Faculty Emeritus Rose Olson is staying home and staying safe. And for Rose, staying home means being surrounded by art in progress. It means continuing to paint without slowing down.
“Well this is the way I live. It didn’t matter whether I was taking care of my parents or my grandchildren or babysitting or going to school or I had classes- I always painted. You know, I mean sometimes I didn’t get any sleep because I was painting. But I had to paint every day. That’s what I do.”
It’s not that social distancing orders haven’t affected her and her work; she’s had a show at the Kingston Gallery rescheduled for a to-be-determined date and she’s had to reconsider visits from her older son, who still lives in Beverly.
“Nobody knows what to do and if you can stay alive that’s what’s most important. Just stay healthy and stay alive. And that means less contact with other people and that’s the sad part. I keep turning out paintings- I can’t help myself- but I miss the fact that I can’t see a lot of people.
One constant, through this crisis and through much of Rose’s recent career, has been Cassandra Baker. Now an impressive artist wholly in her own right, Cassandra was just a student when she met Rose in the fall of 1997.
“She was my professor in the 2D design course of my freshman foundation year. I remember so distinctly her slide lecture the very first class. She took many famous impressionist paintings like Manet’s “Luncheon on the Grass” and projected it upside so we could see the underlying structure and his choices he made to compose his masterpiece. It was in that moment that I knew I had many things to learn and Rose was the perfect teacher for me.”
After graduating, Cassandra got a job working. for the college as a Assistant Director of Continuing Education. Rose remained her mentor and even outside of the classroom, offering Cassandra critiques and eventually helping her put together a portfolio for an MFA application.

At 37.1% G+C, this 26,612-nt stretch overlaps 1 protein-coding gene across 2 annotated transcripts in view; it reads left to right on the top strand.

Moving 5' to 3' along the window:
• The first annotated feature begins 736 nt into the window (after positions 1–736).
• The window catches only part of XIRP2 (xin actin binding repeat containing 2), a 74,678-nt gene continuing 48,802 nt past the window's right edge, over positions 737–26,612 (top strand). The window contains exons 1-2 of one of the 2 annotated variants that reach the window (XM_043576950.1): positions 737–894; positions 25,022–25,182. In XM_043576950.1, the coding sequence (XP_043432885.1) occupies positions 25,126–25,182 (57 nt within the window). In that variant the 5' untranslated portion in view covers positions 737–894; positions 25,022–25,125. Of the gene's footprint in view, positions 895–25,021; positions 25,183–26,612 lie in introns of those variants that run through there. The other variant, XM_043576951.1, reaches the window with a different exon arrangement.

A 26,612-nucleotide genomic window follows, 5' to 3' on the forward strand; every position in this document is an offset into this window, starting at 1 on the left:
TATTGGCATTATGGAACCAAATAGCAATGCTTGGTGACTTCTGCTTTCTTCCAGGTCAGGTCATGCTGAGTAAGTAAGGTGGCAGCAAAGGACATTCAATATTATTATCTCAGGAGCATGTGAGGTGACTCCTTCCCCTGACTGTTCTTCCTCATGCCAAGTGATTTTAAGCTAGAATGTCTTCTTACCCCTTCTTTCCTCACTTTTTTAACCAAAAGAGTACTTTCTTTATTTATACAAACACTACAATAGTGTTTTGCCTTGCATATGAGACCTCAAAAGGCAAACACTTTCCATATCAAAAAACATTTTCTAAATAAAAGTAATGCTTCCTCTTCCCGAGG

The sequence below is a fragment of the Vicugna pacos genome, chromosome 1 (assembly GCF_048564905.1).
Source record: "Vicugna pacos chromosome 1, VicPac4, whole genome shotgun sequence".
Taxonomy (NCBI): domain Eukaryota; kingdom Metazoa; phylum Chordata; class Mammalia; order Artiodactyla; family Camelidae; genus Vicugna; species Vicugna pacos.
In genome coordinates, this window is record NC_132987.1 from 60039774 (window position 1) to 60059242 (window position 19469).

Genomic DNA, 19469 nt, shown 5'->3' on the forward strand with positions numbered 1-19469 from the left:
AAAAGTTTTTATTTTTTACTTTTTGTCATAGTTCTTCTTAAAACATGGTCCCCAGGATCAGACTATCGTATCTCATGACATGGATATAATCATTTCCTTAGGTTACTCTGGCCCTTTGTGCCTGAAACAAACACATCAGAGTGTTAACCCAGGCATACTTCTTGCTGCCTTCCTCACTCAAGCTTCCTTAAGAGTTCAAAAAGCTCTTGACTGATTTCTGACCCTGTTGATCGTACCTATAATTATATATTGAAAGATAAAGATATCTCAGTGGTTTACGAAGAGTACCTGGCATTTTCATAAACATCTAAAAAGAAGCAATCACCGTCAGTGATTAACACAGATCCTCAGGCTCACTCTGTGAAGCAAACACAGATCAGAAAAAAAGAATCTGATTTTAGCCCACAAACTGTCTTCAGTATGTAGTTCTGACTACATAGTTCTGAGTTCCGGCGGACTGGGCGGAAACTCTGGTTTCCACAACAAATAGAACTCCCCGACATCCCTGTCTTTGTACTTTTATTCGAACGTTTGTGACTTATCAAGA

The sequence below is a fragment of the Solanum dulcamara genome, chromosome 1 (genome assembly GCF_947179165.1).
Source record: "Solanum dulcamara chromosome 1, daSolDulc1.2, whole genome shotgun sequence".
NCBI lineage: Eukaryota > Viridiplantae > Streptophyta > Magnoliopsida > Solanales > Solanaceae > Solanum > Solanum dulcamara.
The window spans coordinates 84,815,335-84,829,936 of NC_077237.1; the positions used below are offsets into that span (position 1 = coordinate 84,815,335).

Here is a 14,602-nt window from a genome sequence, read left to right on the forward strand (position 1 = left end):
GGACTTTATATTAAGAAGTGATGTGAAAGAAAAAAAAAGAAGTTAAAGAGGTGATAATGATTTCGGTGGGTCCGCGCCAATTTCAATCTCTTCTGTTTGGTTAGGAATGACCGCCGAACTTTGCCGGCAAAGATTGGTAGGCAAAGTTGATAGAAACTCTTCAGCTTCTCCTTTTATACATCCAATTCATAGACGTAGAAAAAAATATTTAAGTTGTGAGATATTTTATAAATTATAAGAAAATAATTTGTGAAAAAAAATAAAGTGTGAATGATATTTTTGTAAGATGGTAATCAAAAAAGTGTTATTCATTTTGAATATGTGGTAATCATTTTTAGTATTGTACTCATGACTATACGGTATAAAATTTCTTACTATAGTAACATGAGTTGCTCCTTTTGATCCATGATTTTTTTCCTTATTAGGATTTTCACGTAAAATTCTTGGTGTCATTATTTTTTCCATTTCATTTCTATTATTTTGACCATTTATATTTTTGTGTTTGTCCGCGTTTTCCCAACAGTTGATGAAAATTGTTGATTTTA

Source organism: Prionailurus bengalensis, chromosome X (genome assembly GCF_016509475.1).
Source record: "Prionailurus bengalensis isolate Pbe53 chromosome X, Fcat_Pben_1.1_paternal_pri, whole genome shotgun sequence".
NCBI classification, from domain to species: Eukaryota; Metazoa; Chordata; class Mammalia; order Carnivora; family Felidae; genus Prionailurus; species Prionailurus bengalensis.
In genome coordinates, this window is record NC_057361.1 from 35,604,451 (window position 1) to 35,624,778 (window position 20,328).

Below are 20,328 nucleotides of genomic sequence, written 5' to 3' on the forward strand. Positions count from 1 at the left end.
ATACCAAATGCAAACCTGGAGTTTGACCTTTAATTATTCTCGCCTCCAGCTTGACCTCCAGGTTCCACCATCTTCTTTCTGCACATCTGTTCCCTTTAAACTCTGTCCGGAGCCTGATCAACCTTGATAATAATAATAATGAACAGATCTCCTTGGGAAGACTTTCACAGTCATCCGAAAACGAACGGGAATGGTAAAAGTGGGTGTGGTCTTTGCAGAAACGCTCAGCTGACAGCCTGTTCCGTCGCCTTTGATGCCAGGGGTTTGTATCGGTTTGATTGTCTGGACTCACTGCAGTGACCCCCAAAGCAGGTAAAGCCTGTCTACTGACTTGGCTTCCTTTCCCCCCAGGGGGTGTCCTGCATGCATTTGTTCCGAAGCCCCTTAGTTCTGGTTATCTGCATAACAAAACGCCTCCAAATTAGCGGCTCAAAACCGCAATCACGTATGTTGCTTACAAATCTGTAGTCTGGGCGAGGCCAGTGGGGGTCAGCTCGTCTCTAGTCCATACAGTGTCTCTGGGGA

When Cassandra settled on Pratt and made the move to New York, the two remained close. Rose came out to visit Cassandra’s studio, and the two would visit the galleries and museums in the city together. It was only natural that, when Cassandra moved back to Beverly, their relationship would be closer than ever before. They began sharing their work more frequently, and having critiques in Rose’s home. Cassandra was invited into Rose’s Color Issues class to give critiques to her students.
“Being in contact with her again was one of the best perks of being in the area. Soon after she asked if I would be interested in assisting her in her studio with preparing the supports, photographing and packing up the finished work. I jumped at the offer. To this day, I still assist her in her studio and I bring my new paintings to her house to be critiqued frequently.
“I never knew how much of an impact she would have on me and my work or that we would still be so close after 20 years of friendship. For that I am truly grateful.”
That friendship continues.
“We’re being careful, Cassie and I,” Rose says. “She doesn’t see anyone and I don’t see anyone but her. And as far as painting, it doesn’t matter what I’m doing. I always have to do it.”
So Rose may be socially isolating, but she is far from isolated. The family and community that orbits around her isn’t going anywhere.
“My middle son sent me a big box the other day and I’m wondering ‘what is in this?’ Well, it’s five loaves of my favorite bread. Because he knew I had to have that every morning.”
Right now Rose’s work is hanging in the Founder’s Gallery at 248 Cabot Street, the first art many of the staff see as they come into work in the morning. And a few steps away, where the hall turns toward President Steinberg’s office, is Cassandra Baker’s work. Not right next to Rose’s work, perhaps. But never very far away.